Keeping The Record Straight
When the hits are played, but their makers aren't paid, royalty hunter
EXETER, N.H. - Soupy Sales needed help. The comedian, known for the pies thrown on his popular kid's show, made several records at the height of his 1960s fame. Years after they fell out of print, he noticed a record company had released a CD compilation of the material. Was anybody going to pay him?
His son, a musician, told Sales about a guy in New Hampshire who might listen. Sales placed a call to Jon Hichborn.
So what if the CD had reportedly sold only a couple hundred copies? That's not the point. In an industry that treats discarded talent like spoiled milk, Hichborn is an anomaly. He works to get artists royalties they are owed. He doesn't care if you're a one-hit wonder or dead bluesman. Just as long as you feel you've been cheated.
''He's an honest man with good qualifications,'' says Sales. ''He's going to get the money.''
There is no official title for what Hichborn does. He's a music bounty hunter, searching out decades of record business misdeeds on behalf of Dr. John, the late bluesman Robert Johnson, and a stable of ''where are they nows.''
Royalty tracking, as an industry, has become increasingly important in the electronic age, when well-known songs are sampled for commercials, thrown onto cheap CD compilations, and even used for video games. It's up to Hichborn to make sure the original artists get paid.
There can be considerable money at stake. A publisher is supposed to be paid 8 cents per song for each copy sold. The writer then receives his share from what he's agreed to as part of the deal. That can add up on a hit soundtrack or greatest hits compilation.
''The record industry is a swamp of disappearing money,'' says guitarist Bryan Bassett, a member of Wild Cherry when it recorded the 1976 number one hit, ''Play That Funky Music.'' ''You rarely find somebody interested in helping you get some of it back. It was a breath of fresh air to meet Jon.''
He is a one-man reparation operation, ready to right the music royalty wrongs - for a fee, of course. In the last decade, he's been hired by a range of clients, including Dr. John, Foghat, and - in his biggest deal - the estate of bluesman Johnson.
''I find it very sad that the people who really deserve the money the most are the ones that don't have it,'' says Hichborn, 42. ''They created these wonderful recordings, and because of ignorance when they were young, they took bad advice. ''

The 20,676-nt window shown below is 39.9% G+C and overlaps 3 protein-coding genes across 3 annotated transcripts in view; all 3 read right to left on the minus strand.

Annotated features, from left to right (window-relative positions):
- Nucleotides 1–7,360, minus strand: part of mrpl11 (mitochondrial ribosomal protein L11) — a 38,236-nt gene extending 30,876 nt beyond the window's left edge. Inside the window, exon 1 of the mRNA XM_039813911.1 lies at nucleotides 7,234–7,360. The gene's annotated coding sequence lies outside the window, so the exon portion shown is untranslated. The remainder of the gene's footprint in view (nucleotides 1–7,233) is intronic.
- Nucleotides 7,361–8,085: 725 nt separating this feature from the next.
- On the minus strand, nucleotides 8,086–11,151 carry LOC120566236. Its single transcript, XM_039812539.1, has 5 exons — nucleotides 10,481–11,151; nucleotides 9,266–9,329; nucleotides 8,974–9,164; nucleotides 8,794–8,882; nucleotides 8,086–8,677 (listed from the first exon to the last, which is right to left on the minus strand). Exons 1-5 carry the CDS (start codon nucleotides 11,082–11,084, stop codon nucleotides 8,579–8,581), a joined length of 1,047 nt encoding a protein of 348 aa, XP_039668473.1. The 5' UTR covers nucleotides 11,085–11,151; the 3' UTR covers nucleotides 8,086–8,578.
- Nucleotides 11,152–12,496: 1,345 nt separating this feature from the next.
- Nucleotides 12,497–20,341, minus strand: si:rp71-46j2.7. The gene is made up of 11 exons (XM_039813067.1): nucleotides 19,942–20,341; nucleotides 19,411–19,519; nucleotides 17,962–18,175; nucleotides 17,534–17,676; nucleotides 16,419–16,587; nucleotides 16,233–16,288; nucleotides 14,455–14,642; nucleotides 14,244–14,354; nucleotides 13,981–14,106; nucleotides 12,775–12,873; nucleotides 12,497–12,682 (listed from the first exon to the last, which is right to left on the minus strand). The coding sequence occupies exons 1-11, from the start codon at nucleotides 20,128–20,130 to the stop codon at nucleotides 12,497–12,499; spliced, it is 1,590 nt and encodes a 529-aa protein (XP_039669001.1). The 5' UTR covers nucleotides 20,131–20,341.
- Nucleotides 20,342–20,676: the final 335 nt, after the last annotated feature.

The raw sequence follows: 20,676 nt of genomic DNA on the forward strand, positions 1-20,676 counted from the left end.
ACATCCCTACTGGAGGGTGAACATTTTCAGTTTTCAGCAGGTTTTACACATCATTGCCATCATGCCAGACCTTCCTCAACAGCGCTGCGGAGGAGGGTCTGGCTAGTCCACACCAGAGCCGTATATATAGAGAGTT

No heroes or villains
Hichborn calls his business Records on the Wall, which makes sense since shiny discs decorate his home office here. The gold and platinum LPs, for ''The Breakfast Club'' and ''Miami Vice,'' are from his time on the inside. At Universal Studios, in the 1980s, Hichborn supervised music for television, video, and film recordings for the company.
This is where he learned about copyright. Hichborn discovered that Universal couldn't just throw a song into a TV show, even if it was used merely in the background as Michael Knight and his talking car , KITT, headed to the scene in ''Knight Rider.'' When he could afford to, Hichborn paid for permission to use the original recording of a song. If that cost too much, he supervised rerecordings.
It was also at Universal that Hichborn developed a thick skin. He lost his job in 1988 when Kerry McCluggage took over Universal and brought in his own staff. But McCluggage made a request. Hichborn had been coaching the Universal executive softball team. McCluggage, who played third base, asked if he could remain.
''It was a business,'' Hichborn says. ''And I still had a very good rapport with him and felt there were some things he could help me with.''
Coaching the Universal team didn't lead to a specific job, but it highlights Hichborn's practicality. He doesn't burn bridges because he never knows when he might meet a former colleague again at the negotiating table.
To hear Hichborn tell it, the music business isn't about heroes and villains. It's about misinformation and misunderstandings, about musicians and producers who don't intend to cheat anyone. They just don't know where to send the money. Rock groups break up, members fall out of touch. Sometimes, it's hard for a record company to know whom to pay and where to find them.
''A lot of it is not outright stealing,'' says Hichborn. ''A lot of it is not having a clue on who represents a particular song, and there are lots of bootlegs. For Dr. John, it's a very slow process because it's about 40 years of abuse.''